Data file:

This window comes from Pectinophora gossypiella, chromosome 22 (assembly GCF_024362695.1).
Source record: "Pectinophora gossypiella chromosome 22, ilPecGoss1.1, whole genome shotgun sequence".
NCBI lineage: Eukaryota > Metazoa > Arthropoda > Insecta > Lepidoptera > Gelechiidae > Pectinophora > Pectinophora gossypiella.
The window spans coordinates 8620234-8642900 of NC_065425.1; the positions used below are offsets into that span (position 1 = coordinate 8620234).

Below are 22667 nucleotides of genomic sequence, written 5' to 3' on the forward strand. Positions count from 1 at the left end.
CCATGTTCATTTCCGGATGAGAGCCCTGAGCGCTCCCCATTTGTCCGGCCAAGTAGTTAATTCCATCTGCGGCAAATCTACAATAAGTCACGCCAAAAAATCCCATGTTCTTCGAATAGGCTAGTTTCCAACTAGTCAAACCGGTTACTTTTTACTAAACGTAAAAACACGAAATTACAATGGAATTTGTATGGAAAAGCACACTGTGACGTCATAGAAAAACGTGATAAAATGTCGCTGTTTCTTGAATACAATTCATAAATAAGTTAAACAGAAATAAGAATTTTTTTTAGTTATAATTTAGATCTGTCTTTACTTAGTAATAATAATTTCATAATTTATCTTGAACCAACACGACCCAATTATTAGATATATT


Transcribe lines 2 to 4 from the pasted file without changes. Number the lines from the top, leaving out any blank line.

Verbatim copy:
Source record: "Pectinophora gossypiella chromosome 22, ilPecGoss1.1, whole genome shotgun sequence".
NCBI lineage: Eukaryota > Metazoa > Arthropoda > Insecta > Lepidoptera > Gelechiidae > Pectinophora > Pectinophora gossypiella.
The window spans coordinates 8620234-8642900 of NC_065425.1; the positions used below are offsets into that span (position 1 = coordinate 8620234).